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Food and Drug Administration and Compliance Issues
Friday, September 21, 2018
FDA Animal Drug Safety Communication: FDA Reminds Veterinarians of the Differences Between Approved and Compounded Formulas of Transdermal Mirtazapine for the Management of Weight Loss in Cats
In a Dear Veterinarian Letter issued today, the U.S. Food and Drug Administration reminded veterinarians of the differences between Mirataz (mirtazapine transdermal ointment), an animal drug that the FDA approved in May 2018 with demonstrated safety and effectiveness to manage undesired weight loss in cats, compared to the use of compounded formulations of transdermal mirtazapine, which some veterinarians started prescribing before there was an FDA-approved product available. FDA approval of this drug means that veterinarians have an approved mirtazapine product with known safety, efficacy, and quality to provide to their patients rather than relying on the only previously available products that are compounded from bulk drug substances that are unapproved animal drugs.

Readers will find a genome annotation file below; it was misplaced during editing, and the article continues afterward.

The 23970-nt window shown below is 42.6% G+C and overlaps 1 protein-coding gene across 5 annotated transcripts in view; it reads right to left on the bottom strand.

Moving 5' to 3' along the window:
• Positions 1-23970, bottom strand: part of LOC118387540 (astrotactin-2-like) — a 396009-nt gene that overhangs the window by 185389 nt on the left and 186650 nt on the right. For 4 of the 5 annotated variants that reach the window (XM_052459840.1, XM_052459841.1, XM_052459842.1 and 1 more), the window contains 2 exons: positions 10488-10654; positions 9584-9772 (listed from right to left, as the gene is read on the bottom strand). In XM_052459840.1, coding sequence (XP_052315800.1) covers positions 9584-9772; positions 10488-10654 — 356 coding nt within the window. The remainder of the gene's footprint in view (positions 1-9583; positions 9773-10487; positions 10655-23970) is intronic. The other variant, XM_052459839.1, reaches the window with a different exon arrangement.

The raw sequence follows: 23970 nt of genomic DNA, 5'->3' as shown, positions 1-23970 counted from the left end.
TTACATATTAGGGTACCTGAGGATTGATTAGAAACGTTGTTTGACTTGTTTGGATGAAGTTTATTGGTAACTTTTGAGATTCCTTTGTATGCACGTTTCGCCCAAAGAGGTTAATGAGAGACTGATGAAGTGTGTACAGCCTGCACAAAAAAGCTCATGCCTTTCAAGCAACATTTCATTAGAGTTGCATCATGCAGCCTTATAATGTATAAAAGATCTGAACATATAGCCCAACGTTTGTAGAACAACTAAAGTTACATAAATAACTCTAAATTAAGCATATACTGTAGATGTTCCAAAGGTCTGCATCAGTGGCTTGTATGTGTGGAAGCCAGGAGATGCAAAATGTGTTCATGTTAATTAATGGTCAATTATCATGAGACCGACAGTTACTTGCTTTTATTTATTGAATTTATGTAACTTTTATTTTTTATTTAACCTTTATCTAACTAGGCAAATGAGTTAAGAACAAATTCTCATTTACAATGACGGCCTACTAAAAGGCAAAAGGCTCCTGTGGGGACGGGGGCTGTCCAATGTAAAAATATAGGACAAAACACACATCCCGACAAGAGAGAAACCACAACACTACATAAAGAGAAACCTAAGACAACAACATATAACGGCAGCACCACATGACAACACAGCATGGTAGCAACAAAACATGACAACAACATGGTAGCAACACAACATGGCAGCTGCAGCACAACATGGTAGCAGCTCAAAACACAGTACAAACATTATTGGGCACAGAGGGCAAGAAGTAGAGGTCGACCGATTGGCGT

Unlike FDA-approved Mirataz, compounded formulations of transdermal mirtazapine have not been reviewed by the FDA for safety or effectiveness and may vary in quality and potency. With many compounded transdermal drugs, the rate and degree of absorption are unknown and may vary to deliver too little or too much of the active ingredient, making treatment outcomes unpredictable.
Manufactured for Kindred Biosciences Inc., Mirataz is a prescription animal drug that is intended to be applied topically on the inner surface of the cat’s ear once daily for 14 days. Mirataz must be prescribed by a licensed veterinarian because a trained professional is needed to correctly diagnose the cause of weight loss in cats and determine whether the drug is an appropriate treatment.